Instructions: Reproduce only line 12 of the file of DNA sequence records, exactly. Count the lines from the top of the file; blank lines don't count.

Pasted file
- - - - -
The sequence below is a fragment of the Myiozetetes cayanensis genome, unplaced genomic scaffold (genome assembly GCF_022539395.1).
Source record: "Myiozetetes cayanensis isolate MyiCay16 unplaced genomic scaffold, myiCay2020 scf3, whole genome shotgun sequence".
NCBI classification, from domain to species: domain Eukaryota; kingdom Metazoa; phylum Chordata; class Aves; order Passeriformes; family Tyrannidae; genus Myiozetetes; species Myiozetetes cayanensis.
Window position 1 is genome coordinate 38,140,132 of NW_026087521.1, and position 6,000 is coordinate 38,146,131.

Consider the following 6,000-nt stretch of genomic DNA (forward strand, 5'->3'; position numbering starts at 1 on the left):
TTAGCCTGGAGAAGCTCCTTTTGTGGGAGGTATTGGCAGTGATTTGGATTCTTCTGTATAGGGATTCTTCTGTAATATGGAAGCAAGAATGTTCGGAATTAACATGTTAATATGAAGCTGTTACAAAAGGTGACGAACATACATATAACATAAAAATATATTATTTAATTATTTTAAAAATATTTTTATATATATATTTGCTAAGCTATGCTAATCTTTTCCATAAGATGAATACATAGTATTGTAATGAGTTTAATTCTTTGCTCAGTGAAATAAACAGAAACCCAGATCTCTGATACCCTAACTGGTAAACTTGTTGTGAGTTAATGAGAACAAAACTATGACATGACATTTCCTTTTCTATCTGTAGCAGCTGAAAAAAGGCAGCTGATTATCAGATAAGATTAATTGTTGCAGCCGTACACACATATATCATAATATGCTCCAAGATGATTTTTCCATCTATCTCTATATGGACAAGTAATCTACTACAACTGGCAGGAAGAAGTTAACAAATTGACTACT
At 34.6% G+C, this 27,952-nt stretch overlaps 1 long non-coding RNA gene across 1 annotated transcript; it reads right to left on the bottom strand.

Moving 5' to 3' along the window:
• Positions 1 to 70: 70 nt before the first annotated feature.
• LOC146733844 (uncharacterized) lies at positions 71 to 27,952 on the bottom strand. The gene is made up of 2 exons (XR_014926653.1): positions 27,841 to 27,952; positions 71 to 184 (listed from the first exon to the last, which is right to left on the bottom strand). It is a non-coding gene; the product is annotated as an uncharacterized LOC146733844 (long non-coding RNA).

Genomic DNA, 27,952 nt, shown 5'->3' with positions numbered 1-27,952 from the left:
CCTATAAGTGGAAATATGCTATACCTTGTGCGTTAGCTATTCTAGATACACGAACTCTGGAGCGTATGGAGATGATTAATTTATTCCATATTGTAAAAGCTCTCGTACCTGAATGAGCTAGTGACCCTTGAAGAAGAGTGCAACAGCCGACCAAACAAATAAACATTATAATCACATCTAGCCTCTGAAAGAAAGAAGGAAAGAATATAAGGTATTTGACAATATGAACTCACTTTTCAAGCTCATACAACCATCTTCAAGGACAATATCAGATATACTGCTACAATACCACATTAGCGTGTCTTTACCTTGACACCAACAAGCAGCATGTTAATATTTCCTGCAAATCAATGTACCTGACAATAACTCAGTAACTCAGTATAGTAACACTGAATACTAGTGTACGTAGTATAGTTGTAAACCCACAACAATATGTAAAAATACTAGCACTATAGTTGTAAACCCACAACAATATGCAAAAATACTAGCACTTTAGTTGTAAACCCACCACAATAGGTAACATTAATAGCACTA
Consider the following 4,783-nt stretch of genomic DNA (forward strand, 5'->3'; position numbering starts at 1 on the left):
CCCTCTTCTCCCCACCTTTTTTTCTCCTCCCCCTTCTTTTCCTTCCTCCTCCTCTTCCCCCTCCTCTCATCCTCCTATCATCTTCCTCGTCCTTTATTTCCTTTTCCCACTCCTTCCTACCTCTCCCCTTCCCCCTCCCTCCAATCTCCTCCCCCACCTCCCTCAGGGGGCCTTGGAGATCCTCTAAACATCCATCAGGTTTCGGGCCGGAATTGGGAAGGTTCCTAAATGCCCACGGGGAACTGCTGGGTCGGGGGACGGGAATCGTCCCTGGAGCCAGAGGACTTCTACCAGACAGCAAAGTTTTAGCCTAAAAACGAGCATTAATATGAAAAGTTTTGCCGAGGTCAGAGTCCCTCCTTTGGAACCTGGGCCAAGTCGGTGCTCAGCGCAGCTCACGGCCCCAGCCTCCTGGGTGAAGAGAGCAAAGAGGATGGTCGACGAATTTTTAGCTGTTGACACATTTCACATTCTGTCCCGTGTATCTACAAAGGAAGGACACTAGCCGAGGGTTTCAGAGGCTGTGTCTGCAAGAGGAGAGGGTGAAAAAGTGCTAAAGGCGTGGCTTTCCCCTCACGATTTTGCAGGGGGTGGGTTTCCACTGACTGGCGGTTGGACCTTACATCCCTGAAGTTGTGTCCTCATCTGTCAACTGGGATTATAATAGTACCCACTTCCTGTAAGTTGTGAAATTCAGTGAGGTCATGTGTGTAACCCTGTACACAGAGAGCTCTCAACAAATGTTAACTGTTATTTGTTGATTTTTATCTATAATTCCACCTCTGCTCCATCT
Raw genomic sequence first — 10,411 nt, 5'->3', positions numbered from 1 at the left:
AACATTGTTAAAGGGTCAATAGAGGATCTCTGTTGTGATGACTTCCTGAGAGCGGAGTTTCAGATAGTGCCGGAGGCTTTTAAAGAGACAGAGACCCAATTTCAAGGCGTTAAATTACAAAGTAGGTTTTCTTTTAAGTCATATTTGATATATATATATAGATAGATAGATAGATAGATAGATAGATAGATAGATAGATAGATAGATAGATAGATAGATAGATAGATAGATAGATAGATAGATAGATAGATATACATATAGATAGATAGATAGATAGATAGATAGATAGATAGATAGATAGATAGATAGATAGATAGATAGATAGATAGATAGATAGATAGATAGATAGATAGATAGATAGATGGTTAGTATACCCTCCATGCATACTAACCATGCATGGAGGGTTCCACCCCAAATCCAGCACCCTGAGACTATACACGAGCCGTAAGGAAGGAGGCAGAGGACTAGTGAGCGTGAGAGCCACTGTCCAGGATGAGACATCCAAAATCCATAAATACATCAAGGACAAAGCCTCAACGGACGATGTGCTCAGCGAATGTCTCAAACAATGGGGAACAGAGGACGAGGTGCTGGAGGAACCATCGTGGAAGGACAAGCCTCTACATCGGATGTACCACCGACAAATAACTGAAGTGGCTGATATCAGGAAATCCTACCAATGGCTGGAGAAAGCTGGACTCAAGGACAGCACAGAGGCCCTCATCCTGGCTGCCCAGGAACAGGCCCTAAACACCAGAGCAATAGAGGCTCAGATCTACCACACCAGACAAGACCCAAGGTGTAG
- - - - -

CCTATAAGTGGAAATATGCTATACCTTGTGCGTTAGCTATTCTAGATACACGAACTCTGGAGCGTATGGAGATGATTAATTTATTCCATATTGTAAAAGCTCTCGTACCTGAATGAGCTAGTGACCCTTGAAGAAGAGTGCAACAGCCGACCAAACAAATAAACATTATAATCACATCTAGCCTCTGAAAGAAAGAAGGAAAGAATATAAGGTATTTGACAATATGAACTCACTTTTCAAGCTCATACAACCATCTTCAAGGACAATATCAGATATACTGCTACAATACCACATTAGCGTGTCTTTACCTTGACACCAACAAGCAGCATGTTAATATTTCCTGCAAATCAATGTACCTGACAATAACTCAGTAACTCAGTATAGTAACACTGAATACTAGTGTACGTAGTATAGTTGTAAACCCACAACAATATGTAAAAATACTAGCACTATAGTTGTAAACCCACAACAATATGCAAAAATACTAGCACTTTAGTTGTAAACCCACCACAATAGGTAACATTAATAGCACTA